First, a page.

The world is still dealing with the Omicron virus. Working out at home has many advantages over visiting a gym, and you will not be exposed to it; you can stay warm and dry, and no one cares what you wear to work out.
Maybe the only thing that would make staying home even more rewarding would be making your exercise sessions extra effective and easy to do daily.
Try these suggestions for creating and using a home gym that will help you control your numbers become slimmer and fitter in less time.
How to Design an Effective Home Gym:
1. Designate a space. Setting aside an entire room may be ideal, but you can make any layout work. If you’re short on space, arrange a gym in one corner of your basement or studio apartment. You can even put your equipment out of sight when you’re done.
2. Clear away distractions. Make it easier to concentrate by storing work materials and children’s toys elsewhere. Turn your phone off if you’re tempted to text. The computer may stay if you use it for workout videos or music, and music always makes working out better.
3. Stock up on equipment. There’s plenty of gear that you can pick up even on a tight budget. Maybe you want a deluxe treadmill or just some resistance bands and a yoga mat. No equipment, no problem. Using your own bodyweight through a series of moves or poses is all you need. It’s called Calisthenics and includes some of these moves: pushups, crunches, squats, lunges, and jumping jacks. Calisthenics improves coordination, flexibility, balance, and endurance. Get this; Calisthenics is better in burning calories than weightlifting. Take that, gym rat!
4. Go online. For endless variety, use your phone or set up a monitor so you can watch fitness videos on YouTube. Or visit your library for free titles. Remember, moving your body in a CrossFit, Zumba, or Yoga class vs. doing Calisthenics, video yoga, or crushing it on the Peloton is still working out – and that is the goal!
How to Use Your Home Gym:
1. Focus on whole-body movements. Compared to exercises that target single muscles, compound movements are more efficient. You may want to spend more time doing push-ups instead of bicep curls. Just move your body, try new things, don’t give up. Oh, and have some fun. Dancing like no one is watching is fun and carries a lot of your body – don’t believe us, try it.
2. Be comprehensive. Train for strength, heart health, flexibility, and balance. Vary your workouts instead of sticking to just the exercises that you like. Studies show walking outside in the fresh air provided outdoors can burn the fuel in your cells to create energy, which allows you to feel more focused and productive throughout the day. Going outside can increase your oxygen intake and give you a break from the artificial air found indoors.
3. Try interval training. You may have seen studies that show interval training increases the benefits of exercising. To get started, alternate between high-intensity activities and less demanding movements. Gradually make your workouts more challenging by increasing the intensity, pace, or resistance. Log your exercises daily. Consider adding just 1% more per workout, like one more set up or one more pushup, and over time this 1% will add up to massive changes.
4. Find a buddy. When you work out with a friend, you can share feedback, encouragement, and laughs. Invite a neighbor or coworker to join you on a Zoom call. You can now work out one line with anyone around the country or the world.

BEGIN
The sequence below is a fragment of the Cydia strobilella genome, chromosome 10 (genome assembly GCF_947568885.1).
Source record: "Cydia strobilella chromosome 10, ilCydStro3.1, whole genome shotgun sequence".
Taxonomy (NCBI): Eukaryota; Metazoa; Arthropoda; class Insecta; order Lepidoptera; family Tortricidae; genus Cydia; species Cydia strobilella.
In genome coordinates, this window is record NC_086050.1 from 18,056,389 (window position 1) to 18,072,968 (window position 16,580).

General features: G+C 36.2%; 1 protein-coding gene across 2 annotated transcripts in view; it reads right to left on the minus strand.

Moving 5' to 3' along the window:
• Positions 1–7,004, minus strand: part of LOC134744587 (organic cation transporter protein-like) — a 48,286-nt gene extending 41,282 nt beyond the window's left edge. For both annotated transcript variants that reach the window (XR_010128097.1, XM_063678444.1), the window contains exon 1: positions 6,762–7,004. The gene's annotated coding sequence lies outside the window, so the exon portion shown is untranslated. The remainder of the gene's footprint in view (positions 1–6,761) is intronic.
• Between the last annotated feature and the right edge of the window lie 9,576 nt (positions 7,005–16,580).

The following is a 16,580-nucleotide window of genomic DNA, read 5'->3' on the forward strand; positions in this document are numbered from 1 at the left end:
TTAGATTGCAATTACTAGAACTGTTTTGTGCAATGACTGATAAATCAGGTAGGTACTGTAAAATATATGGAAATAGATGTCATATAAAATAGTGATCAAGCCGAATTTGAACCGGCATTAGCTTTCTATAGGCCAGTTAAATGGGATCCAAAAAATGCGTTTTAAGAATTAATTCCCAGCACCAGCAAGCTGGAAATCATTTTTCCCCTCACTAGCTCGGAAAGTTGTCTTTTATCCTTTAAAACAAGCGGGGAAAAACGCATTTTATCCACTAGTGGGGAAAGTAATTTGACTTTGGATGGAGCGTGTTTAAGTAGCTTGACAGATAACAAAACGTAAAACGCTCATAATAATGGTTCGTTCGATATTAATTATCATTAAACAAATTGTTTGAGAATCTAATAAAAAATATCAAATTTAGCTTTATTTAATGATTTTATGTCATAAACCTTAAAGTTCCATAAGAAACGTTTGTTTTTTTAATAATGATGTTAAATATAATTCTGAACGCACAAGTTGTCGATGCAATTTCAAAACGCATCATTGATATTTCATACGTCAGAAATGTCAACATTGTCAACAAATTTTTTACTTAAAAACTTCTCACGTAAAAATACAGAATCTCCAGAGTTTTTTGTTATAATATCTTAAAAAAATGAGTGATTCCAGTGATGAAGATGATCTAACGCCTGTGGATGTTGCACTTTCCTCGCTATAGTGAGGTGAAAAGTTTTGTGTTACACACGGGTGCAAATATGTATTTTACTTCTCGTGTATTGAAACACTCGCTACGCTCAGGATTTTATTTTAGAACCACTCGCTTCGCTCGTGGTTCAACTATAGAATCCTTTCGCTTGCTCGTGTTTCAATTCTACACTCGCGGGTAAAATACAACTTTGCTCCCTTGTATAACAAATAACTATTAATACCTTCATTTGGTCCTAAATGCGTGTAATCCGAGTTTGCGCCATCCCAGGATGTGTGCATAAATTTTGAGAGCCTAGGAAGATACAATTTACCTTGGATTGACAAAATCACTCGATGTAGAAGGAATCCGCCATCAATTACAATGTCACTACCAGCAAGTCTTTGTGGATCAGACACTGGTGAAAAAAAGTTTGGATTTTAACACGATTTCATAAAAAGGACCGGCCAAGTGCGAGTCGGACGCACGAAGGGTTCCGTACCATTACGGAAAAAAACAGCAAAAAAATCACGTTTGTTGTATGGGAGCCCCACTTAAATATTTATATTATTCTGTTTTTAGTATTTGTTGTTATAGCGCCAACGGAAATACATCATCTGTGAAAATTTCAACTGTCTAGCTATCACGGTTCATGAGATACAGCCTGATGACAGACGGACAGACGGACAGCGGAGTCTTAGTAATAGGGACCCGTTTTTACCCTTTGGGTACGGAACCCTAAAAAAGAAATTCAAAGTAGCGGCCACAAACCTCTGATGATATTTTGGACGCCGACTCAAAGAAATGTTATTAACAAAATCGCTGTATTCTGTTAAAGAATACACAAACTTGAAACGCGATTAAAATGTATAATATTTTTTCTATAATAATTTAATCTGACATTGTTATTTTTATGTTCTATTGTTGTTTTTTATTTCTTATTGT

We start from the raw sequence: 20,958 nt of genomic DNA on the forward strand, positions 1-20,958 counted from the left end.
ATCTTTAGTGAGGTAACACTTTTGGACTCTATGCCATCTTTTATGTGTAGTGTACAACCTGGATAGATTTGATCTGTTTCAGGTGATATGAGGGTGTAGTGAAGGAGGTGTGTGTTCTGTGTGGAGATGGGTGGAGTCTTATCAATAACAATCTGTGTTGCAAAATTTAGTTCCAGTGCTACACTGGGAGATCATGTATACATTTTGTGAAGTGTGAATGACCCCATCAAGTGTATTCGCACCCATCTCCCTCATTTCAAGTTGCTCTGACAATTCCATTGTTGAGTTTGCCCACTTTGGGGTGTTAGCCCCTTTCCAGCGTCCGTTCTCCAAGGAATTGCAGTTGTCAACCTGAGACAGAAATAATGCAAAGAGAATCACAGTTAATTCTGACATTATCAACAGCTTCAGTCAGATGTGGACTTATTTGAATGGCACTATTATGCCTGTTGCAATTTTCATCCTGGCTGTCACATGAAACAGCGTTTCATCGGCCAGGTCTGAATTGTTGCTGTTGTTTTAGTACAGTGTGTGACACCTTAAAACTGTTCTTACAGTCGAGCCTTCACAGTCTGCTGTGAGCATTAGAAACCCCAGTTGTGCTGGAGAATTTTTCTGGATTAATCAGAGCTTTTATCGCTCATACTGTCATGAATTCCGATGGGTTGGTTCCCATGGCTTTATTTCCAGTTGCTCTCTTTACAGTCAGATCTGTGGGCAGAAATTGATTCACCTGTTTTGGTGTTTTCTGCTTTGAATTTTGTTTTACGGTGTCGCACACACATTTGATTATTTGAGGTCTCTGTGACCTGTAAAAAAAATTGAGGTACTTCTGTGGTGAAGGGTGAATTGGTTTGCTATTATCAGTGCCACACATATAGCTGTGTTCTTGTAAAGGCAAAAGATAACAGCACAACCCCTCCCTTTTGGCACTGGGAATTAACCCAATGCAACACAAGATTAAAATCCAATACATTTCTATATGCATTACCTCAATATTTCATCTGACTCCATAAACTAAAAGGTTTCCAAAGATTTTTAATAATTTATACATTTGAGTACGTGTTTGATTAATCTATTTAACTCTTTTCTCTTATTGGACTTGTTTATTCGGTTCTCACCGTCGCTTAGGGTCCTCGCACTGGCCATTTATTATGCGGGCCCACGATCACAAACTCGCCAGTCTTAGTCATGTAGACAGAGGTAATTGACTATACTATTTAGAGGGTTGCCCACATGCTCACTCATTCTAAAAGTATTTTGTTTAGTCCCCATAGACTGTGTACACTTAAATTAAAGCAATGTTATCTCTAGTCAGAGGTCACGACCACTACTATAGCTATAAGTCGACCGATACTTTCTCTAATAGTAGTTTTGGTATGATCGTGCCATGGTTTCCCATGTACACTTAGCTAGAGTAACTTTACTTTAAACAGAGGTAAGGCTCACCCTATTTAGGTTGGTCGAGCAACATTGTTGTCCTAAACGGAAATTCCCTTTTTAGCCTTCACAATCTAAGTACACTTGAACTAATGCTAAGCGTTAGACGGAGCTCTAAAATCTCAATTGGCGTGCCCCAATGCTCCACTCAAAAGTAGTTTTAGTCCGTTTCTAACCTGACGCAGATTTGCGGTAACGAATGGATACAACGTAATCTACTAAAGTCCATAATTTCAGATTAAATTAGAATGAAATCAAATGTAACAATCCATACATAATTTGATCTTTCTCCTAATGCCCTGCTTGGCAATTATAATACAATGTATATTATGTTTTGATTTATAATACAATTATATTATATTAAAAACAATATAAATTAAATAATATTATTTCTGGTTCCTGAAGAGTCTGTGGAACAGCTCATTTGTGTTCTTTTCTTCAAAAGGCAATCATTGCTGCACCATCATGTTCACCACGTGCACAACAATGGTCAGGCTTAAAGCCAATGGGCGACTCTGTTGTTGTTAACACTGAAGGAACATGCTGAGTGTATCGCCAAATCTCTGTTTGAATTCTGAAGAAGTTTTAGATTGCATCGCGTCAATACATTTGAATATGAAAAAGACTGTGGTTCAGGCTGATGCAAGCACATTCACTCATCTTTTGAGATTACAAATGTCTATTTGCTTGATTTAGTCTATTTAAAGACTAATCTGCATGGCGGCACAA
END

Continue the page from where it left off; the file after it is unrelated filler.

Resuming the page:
5. Set goals. It’s common to reach a plateau after you’ve been working out for a while. If you want to stay motivated or keep making gains, give yourself targets to strive for. You might decide to work out for at least 30 minutes at least 3 days a week or take an inch off your waist within 30 days. If you are just starting a workout plan, check with your physician or diabetes educator to ensure your goal is suitable for you and your current condition.
6. Track your progress. Once you establish goals, you can measure them. Keep a journal about your workouts and performance. Reward yourself when you reach each milestone. Rewards should be healthy or make you happy, not surgery or expensive. Think message, new journal with fun stickers, see a movie, or give yourself a manicure/pedicure. What about a professional makeup lesson or new workout clothes? Cooking class, aromatherapy oils, new haircut, or a new book.
7. Have fun. Remember to have a good time. If you love training with kettlebells or watching nature shows while you’re running on the treadmill, you’ll be more likely to stick to your workout program. Try a few new things to see what works best for you to get you started; then, every 3 weeks, mix it up and try something new. If you like it, do it again; if you don’t like the latest workout, know you now.
8. Use good form. Protect yourself from injuries by doing exercises properly. If you’re a beginner, you may want to take a class or work with a trainer to receive the instructions you need.
9. Rest up. Giving your body adequate time to recover will also help you stay safe and strong. If you have no signs of overtraining like fatigue or persistent muscle soreness, you may prefer active rest to go for a gentle walk on your days off. Moving your body does not always mean working up a bit sweet. A long walk at an average pace while listening to your favorite podcast is perfect for active rest. The CrossFit or yoga class will still be there tomorrow.
10. Talk with your doctor. Discuss any individual concerns with your physician. That’s especially important if you’ve been sedentary or you’re trying to manage a chronic condition.
Enjoy the comforts of your home or surrounding area while you maximize your workouts. A well-planned space and a balanced exercise program will help you shape up faster than you expected. Pay attention to your self-talk. You will either talk yourself into the workout or out of the workout. Make good choices. Chose to move your body.